Miles 1-8: The start was quite crowded and there were areas that were pretty congested because the almost 4000 marathoners and 12000 international half marathoners started at the same time.  I hit the Ambassador Bridge just as the sun was rising over Windsor, ON and it was breathtaking.  I hated that my phone/camera was tucked away.  Running over the bridge was fun but didn't like having to slow down with the number of people. I had decided to keep my hoodie at least through the bridge and I'm proud to say my old purple hoodie is now Canadian :)  I tossed it right after the Canadian flag at the top of the bridge. The crowd support in Canada was awesome and even the border patrol guys were really cool, cheering and high-5ing runners.  We hit the Windsor Tunnel around mile 7 and I realized I was FLYING through the tunnel.  Didn't know the first half of the underwater mile was downhill but duh, how else are you going to get under a river?!?  I struggled to reign it in and when I hit the incline to come back out, I lost what little time I'd gained.
Splits: 10:56, 10:48, 11:44, 10:53, 10:52, 10:51, 10:51, 12:06 (probably long with the tunnel)

Picture from Molly
Miles 9-19: I don't have much to report here.  Lots of cool neighborhoods and some straight boring sections.  The crowds really thinned out after the international half marathon runners left us at mile 13.  I picked up the pace here because the crowds were great.  I kept up with my intervals and fueling strategy and it felt really good.  There were even some neighborhoods where people were handing out beer (I didn't not take any) and the party atmosphere was really fun.
Splits: 9:46 (I think this mile was short because of the tunnel), 11:21, 10:57, 10:52, 10:53, 10:34, 10:51, 10:54, 11:06, 10:56, 11:05

Miles 20-26.2: Mile 20 took us over the MacArthur Bridge and out onto Belle Isle.  It was nice to know where I was again because unless I was on the bridge, in Canada, in the tunnel or on the island I had no clue :)  I could feel myself starting to fade, but I knew based on my pace band that I was a good 6 minutes ahead of my ultimate goal time, which was reassuring.  I still didn't want to slow down as much as I did, but my calves were starting to cramp and so was my left ankle.  I'd never had my ankle cramp before.  Maybe if I'd put more Nuun in my bottles it would've been better.  Hard to say.  On the way back over the bridge I met up with a first time marathoner (their bibs were green) who was really struggling. I tried to give her a pep talk and get her running again. I'm hoping she finished.  Knowing I only had about 4 miles to go after the island spurred me on but my legs were really feeling trashed.  I started counting down the run intervals.  It helped knowing after each 5 minutes I could walk for a few seconds and then regroup.  The last few miles are along the Riverwalk, which provided some nice scenery, but also a lot of turns and a headwind.  So many people were doing the death march at that point that I passed a lot of them on my run intervals. I saw my friend Maureen cheering at mile 25 and that was a nice boost.  I didn't know she'd be there.  The end of mile 26 is up a hill and I'm sad that my body said "walk" and I did.  I should have straight run the last 1.26 but I had nothing left to give going up the hill.  I at least tried to push it a bit on the last .2 but looking at the splits it's pretty clear I was done.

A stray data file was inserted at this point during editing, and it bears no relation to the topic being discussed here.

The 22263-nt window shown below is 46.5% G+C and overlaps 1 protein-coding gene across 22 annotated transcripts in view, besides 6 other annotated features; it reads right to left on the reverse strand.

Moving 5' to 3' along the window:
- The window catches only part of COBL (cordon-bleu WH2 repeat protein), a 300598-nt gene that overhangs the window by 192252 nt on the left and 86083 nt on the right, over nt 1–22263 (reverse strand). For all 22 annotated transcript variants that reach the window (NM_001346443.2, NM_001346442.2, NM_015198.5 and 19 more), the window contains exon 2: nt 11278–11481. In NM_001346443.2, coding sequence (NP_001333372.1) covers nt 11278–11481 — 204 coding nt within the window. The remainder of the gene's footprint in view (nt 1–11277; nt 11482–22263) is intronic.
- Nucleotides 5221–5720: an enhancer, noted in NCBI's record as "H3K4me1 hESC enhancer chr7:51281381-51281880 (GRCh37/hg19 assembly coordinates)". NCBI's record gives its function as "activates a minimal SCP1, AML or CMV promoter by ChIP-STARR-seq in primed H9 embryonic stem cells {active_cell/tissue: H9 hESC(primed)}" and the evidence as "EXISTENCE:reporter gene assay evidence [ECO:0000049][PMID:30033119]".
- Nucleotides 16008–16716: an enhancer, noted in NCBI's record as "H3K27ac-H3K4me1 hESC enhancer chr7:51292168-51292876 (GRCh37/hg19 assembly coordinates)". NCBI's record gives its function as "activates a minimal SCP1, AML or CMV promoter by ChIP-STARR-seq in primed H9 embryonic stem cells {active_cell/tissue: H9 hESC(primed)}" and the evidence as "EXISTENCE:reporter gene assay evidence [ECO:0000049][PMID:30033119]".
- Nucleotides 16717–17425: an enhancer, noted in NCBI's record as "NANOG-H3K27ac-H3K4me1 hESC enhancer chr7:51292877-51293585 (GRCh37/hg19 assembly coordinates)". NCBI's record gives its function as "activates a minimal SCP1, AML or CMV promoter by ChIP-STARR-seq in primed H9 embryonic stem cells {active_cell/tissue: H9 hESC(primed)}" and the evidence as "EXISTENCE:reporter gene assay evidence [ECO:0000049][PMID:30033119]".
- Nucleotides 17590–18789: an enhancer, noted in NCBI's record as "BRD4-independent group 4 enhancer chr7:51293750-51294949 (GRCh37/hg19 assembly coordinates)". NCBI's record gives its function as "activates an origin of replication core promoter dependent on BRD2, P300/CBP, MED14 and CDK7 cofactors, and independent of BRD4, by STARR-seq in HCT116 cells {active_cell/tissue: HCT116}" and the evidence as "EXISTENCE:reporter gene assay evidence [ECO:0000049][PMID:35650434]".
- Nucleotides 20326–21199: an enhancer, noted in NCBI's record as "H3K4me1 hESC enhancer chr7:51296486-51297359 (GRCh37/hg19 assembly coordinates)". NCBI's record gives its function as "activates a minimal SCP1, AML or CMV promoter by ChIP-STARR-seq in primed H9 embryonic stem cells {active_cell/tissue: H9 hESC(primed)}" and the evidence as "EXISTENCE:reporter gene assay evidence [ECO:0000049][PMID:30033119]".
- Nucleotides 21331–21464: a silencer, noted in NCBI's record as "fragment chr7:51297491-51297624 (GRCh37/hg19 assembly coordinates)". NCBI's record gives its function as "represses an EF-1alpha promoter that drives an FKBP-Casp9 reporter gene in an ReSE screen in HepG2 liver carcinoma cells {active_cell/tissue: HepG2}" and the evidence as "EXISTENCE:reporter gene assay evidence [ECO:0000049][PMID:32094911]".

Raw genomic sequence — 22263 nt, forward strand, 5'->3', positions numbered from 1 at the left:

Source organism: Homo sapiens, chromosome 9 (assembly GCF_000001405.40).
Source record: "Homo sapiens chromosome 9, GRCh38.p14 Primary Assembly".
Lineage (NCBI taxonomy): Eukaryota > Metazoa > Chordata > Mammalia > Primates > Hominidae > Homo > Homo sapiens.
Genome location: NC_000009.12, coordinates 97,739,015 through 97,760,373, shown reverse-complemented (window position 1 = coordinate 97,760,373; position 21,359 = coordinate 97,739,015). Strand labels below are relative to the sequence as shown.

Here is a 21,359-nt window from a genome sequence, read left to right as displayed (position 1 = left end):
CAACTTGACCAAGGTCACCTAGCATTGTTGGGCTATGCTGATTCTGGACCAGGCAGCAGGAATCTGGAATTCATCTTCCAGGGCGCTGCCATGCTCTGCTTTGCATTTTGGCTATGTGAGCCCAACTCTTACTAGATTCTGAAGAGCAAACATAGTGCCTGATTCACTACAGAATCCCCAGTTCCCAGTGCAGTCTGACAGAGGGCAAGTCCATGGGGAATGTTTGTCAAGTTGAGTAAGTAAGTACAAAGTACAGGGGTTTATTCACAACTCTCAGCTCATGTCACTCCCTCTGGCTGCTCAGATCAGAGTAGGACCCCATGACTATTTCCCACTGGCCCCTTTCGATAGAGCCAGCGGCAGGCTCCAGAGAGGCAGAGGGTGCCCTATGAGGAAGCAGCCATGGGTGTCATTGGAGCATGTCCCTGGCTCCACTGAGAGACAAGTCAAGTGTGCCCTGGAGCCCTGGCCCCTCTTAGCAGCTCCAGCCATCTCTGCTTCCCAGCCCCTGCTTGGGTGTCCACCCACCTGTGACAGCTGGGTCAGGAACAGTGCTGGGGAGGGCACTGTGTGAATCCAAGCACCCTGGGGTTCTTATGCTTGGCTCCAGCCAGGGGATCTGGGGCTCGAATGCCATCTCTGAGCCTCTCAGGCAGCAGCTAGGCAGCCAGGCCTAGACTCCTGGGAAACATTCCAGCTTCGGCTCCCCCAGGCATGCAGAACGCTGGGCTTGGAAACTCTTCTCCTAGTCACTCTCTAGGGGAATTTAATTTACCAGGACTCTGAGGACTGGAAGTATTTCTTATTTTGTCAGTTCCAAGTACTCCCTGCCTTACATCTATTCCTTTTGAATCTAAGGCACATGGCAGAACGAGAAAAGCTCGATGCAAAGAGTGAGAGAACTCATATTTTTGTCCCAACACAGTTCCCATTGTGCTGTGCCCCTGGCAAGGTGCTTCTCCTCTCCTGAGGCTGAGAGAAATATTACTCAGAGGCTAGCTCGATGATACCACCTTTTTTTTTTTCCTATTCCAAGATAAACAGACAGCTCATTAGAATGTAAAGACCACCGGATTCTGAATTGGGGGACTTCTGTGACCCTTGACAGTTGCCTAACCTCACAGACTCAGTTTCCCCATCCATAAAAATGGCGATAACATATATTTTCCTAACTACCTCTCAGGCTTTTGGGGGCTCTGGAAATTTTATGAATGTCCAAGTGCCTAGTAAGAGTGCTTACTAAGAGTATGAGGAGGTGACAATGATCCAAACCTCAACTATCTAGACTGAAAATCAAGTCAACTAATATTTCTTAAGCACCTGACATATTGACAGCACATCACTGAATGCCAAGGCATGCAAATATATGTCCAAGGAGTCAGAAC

Splits: 11:22, 11:14, 11:28, 11:34, 11:10, 11:36, 12:53, 3:19 (11:50 pace for last .28 on my Garmin)

Seeing the race clock and knowing I'd completely crushed my PR and my huge goal left me finishing with tears in my eyes.  I was crying when the volunteer hung my medal around my neck and when another gave me a shiny blanket.  I snapped a selfie and then wandered aimlessly trying to keep my legs from cramping up completely. I wanted to sit down so badly but I knew I'd never get up again.  I got a banana, water and chocolate milk but didn't have any of it for quite a while.  A really nice guy took my picture at the finisher backdrop and I repaid the favor for him.

After getting my sweatshirt from gear check, I tossed my blanket (mistake) and headed to the afterparty area.  I got a nice post-race massage but passed on the $8 crappy Redd's Apple Ale.  I also didn't feel like eating so I didn't visit the food trucks but I hear the hot dogs were amazing.  Instead I made the slow trek back to my van.  At one intersection, I was literally shaking from being so cold and a very nice guy (a first time marathoner) took off his space blanket and wrapped it around me.  Never underestimate the kindness of strangers.

I'm absolutely thrilled with how this race turned out.  It was a little hard not having anyone physically with me at the finish line, but based on the texts, tweets and facebook messages that came through when I turned my phone back on, I had so many people cheering me on from all over the country and your support meant the world to me.  It was disappointing to fall off so much in the last 6 miles and especially the last mile since I'd been doing great pulling out strong finishes, but in the end it didn't matter.  I crushed my goal and that felt amazing.

2612/3993 overall, 965/1740 women, 134/258 AG
Takeaways: If you put in the work - you will get paid.  I think the training plan my friend and I came up with was a definite winner.  (I'll talk about it in a future blog post.)  Having a cold temperature and light breeze certainly helped make this my race, as did the use of that pace bracelet!  I would most definitely consider running this one again - although maybe only the international half next time.  26.2 miles is a long way but sometimes it takes training for and executing a race of that distance to believe how strong you really are.
Hate the color but love the back of the shirt - it's all the landmarks we passed.
Thank you first and foremost to God for giving me the ability to run and keeping me healthy through training and the race.
Thank you to my family for putting up with long training runs, fend-for-yourself nights, and me sleeping in on Sundays because it was my only day off.  
Thank you to my friends who helped me come up with a training plan that worked and gave me results (even when I didn't believe it was possible to run the prescribed paces).  
Thank you to all of you.  Everyone who has read, commented, encouraged me here or on Daily Mile/Facebook/Twitter.  
Each and every one of you helped make Sunday a success for me and for that, I am forever grateful.